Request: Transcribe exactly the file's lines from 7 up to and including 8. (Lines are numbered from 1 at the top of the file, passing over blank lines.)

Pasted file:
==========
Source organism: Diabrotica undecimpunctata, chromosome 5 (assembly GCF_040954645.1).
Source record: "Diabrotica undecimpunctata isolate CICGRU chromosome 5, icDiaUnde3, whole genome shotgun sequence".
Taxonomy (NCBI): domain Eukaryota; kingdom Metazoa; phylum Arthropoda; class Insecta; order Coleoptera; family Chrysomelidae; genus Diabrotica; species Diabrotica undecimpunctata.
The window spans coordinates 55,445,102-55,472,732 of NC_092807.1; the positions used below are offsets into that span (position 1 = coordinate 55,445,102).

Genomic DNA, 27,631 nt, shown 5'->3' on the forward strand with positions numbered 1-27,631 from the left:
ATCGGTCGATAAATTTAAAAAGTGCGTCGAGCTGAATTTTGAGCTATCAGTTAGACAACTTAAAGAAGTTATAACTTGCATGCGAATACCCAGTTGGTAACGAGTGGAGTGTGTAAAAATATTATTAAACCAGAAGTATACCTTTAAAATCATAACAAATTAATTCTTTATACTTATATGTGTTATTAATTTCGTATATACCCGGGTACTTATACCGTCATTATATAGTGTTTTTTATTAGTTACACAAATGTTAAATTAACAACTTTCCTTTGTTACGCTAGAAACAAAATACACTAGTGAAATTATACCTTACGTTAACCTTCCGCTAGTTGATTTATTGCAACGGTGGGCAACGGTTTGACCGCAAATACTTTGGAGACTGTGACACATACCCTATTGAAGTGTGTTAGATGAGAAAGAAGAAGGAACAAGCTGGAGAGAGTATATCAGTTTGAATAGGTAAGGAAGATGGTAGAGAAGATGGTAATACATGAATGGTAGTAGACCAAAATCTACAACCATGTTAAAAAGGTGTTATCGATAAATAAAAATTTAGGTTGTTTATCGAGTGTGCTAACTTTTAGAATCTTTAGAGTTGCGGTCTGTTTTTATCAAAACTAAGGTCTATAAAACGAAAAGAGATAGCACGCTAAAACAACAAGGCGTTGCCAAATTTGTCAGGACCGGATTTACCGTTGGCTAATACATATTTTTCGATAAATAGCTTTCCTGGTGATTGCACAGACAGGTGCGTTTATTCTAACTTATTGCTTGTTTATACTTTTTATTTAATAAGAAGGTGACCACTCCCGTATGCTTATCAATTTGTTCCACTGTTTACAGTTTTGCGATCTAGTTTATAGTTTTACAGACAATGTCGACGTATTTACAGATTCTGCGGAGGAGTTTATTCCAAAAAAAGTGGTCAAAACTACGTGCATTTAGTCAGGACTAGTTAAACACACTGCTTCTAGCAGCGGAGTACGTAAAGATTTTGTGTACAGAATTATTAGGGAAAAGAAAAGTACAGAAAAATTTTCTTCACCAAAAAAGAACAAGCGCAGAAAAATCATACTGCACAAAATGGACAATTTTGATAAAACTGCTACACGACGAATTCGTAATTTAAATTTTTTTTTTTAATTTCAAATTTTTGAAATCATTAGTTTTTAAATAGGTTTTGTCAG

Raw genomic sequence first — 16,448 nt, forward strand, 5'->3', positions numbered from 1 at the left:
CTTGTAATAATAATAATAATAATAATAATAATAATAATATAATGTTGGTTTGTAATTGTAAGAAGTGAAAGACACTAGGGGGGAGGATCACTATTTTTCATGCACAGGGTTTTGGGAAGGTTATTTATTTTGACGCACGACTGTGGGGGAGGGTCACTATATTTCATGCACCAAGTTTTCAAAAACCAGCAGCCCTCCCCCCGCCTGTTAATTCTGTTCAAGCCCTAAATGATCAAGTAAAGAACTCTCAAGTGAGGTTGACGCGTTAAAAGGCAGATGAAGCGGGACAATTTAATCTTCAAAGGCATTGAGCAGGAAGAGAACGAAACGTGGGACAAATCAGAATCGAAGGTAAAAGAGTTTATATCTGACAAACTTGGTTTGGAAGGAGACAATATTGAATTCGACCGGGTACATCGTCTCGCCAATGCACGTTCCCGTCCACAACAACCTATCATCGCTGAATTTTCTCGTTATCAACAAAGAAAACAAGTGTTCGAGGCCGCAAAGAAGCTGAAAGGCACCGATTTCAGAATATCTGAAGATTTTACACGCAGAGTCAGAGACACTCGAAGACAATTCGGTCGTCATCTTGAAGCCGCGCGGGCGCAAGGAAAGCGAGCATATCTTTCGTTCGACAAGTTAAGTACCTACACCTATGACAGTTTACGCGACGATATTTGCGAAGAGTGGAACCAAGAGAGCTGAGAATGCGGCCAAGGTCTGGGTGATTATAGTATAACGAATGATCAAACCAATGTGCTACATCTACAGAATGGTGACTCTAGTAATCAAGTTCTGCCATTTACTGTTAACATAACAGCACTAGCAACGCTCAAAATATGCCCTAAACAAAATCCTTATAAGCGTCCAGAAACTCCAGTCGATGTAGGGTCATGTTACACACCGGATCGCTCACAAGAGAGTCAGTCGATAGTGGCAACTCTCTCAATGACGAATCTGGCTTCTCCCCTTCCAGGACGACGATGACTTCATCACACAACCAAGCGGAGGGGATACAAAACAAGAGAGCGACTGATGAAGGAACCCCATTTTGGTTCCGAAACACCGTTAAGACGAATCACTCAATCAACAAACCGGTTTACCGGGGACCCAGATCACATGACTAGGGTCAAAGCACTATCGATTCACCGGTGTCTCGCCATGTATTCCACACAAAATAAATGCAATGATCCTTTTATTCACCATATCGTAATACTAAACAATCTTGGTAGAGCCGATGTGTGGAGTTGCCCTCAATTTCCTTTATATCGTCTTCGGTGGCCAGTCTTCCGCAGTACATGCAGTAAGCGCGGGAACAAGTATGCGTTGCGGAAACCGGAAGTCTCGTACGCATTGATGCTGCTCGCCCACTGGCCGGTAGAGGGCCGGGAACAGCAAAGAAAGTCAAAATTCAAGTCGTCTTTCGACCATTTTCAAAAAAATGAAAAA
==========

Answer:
Raw genomic sequence first — 16,448 nt, forward strand, 5'->3', positions numbered from 1 at the left:
CTTGTAATAATAATAATAATAATAATAATAATAATAATATAATGTTGGTTTGTAATTGTAAGAAGTGAAAGACACTAGGGGGGAGGATCACTATTTTTCATGCACAGGGTTTTGGGAAGGTTATTTATTTTGACGCACGACTGTGGGGGAGGGTCACTATATTTCATGCACCAAGTTTTCAAAAACCAGCAGCCCTCCCCCCGCCTGTTAATTCTGTTCAAGCCCTAAATGATCAAGTAAAGAACTCTCAAGTGAGGTTGACGCGTTAAAAGGCAGATGAAGCGGGACAATTTAATCTTCAAAGGCATTGAGCAGGAAGAGAACGAAACGTGGGACAAATCAGAATCGAAGGTAAAAGAGTTTATATCTGACAAACTTGGTTTGGAAGGAGACAATATTGAATTCGACCGGGTACATCGTCTCGCCAATGCACGTTCCCGTCCACAACAACCTATCATCGCTGAATTTTCTCGTTATCAACAAAGAAAACAAGTGTTCGAGGCCGCAAAGAAGCTGAAAGGCACCGATTTCAGAATATCTGAAGATTTTACACGCAGAGTCAGAGACACTCGAAGACAATTCGGTCGTCATCTTGAAGCCGCGCGGGCGCAAGGAAAGCGAGCATATCTTTCGTTCGACAAGTTAAGTACCTACACCTATGACAGTTTACGCGACGATATTTGCGAAGAGTGGAACCAAGAGAGCTGAGAATGCGGCCAAGGTCTGGGTGATTATAGTATAACGAATGATCAAACCAATGTGCTACATCTACAGAATGGTGACTCTAGTAATCAAGTTCTGCCATTTACTGTTAACATAACAGCACTAGCAACGCTCAAAATATGCCCTAAACAAAATCCTTATAAGCGTCCAGAAACTCCAGTCGATGTAGGGTCATGTTACACACCGGATCGCTCACAAGAGAGTCAGTCGATAGTGGCAACTCTCTCAATGACGAATCTGGCTTCTCCCCTTCCAGGACGACGATGACTTCATCACACAACCAAGCGGAGGGGATACAAAACAAGAGAGCGACTGATGAAGGAACCCCATTTTGGTTCCGAAACACCGTTAAGACGAATCACTCAATCAACAAACCGGTTTACCGGGGACCCAGATCACATGACTAGGGTCAAAGCACTATCGATTCACCGGTGTCTCGCCATGTATTCCACACAAAATAAATGCAATGATCCTTTTATTCACCATATCGTAATACTAAACAATCTTGGTAGAGCCGATGTGTGGAGTTGCCCTCAATTTCCTTTATATCGTCTTCGGTGGCCAGTCTTCCGCAGTACATGCAGTAAGCGCGGGAACAAGTATGCGTTGCGGAAACCGGAAGTCTCGTACGCATTGATGCTGCTCGCCCACTGGCCGGTAGAGGGCCGGGAACAGCAAAGAAAGTCAAAATTCAAGTCGTCTTTCGACCATTTTCAAAAAAATGAAAAA